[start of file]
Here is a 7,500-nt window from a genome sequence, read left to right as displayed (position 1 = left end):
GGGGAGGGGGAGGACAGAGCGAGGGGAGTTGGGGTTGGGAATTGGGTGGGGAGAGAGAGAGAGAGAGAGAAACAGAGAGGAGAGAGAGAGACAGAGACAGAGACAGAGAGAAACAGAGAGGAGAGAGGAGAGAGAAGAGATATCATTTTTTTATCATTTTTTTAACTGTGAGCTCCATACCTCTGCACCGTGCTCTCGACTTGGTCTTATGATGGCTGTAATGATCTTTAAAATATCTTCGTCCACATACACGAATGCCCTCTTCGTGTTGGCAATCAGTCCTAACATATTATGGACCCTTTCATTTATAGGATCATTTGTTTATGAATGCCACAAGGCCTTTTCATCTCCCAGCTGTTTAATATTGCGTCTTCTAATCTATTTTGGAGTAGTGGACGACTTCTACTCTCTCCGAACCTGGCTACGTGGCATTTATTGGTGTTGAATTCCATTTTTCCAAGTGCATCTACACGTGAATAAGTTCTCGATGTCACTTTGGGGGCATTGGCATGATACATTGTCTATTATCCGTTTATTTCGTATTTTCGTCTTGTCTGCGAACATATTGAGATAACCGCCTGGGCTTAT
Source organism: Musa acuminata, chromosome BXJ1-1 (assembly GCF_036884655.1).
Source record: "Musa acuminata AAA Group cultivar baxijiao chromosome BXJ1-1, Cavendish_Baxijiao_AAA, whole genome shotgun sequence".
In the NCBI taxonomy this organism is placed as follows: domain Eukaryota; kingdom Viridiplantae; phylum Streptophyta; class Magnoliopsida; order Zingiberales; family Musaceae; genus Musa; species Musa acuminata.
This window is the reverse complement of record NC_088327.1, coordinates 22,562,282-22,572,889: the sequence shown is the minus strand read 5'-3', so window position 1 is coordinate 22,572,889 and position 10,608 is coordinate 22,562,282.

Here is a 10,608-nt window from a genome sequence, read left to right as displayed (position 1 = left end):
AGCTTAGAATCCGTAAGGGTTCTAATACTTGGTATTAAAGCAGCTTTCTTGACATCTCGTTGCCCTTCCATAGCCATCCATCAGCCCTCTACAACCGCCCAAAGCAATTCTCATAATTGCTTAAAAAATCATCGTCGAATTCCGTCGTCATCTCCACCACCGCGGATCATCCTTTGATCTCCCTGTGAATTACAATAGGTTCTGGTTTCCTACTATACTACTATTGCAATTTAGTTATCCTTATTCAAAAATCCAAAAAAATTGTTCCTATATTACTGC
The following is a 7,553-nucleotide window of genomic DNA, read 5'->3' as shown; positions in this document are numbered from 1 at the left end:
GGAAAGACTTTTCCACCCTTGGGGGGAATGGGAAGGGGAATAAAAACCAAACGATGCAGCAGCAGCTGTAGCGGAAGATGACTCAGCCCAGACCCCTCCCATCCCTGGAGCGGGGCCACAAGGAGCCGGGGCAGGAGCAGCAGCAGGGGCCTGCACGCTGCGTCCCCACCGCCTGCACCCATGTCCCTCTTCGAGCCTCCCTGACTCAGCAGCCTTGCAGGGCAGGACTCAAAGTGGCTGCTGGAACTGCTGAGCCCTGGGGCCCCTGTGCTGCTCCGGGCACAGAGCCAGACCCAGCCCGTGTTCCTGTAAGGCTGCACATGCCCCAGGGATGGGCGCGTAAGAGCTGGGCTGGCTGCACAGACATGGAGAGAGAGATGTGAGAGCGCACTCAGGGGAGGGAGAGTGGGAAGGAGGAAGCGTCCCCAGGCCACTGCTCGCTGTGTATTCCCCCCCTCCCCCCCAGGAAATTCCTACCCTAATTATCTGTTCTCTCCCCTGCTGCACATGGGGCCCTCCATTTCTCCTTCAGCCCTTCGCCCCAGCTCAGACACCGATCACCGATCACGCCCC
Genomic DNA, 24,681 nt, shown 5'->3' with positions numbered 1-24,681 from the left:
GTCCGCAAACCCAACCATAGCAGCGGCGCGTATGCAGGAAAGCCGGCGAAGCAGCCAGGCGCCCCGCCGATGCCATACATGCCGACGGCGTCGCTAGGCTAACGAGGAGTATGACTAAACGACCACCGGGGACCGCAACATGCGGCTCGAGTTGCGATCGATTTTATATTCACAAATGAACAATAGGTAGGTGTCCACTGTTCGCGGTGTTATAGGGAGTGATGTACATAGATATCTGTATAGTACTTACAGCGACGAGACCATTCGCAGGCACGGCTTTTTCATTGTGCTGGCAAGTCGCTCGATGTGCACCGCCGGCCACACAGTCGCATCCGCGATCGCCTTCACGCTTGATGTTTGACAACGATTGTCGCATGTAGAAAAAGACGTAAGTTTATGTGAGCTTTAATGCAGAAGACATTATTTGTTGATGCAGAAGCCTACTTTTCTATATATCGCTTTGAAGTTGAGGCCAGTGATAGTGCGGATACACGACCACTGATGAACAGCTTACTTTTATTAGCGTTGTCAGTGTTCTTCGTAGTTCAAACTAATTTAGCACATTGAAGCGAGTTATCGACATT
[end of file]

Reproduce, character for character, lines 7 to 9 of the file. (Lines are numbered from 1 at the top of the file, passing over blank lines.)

Here is a 10,608-nt window from a genome sequence, read left to right as displayed (position 1 = left end):
AGCTTAGAATCCGTAAGGGTTCTAATACTTGGTATTAAAGCAGCTTTCTTGACATCTCGTTGCCCTTCCATAGCCATCCATCAGCCCTCTACAACCGCCCAAAGCAATTCTCATAATTGCTTAAAAAATCATCGTCGAATTCCGTCGTCATCTCCACCACCGCGGATCATCCTTTGATCTCCCTGTGAATTACAATAGGTTCTGGTTTCCTACTATACTACTATTGCAATTTAGTTATCCTTATTCAAAAATCCAAAAAAATTGTTCCTATATTACTGC
The following is a 7,553-nucleotide window of genomic DNA, read 5'->3' as shown; positions in this document are numbered from 1 at the left end: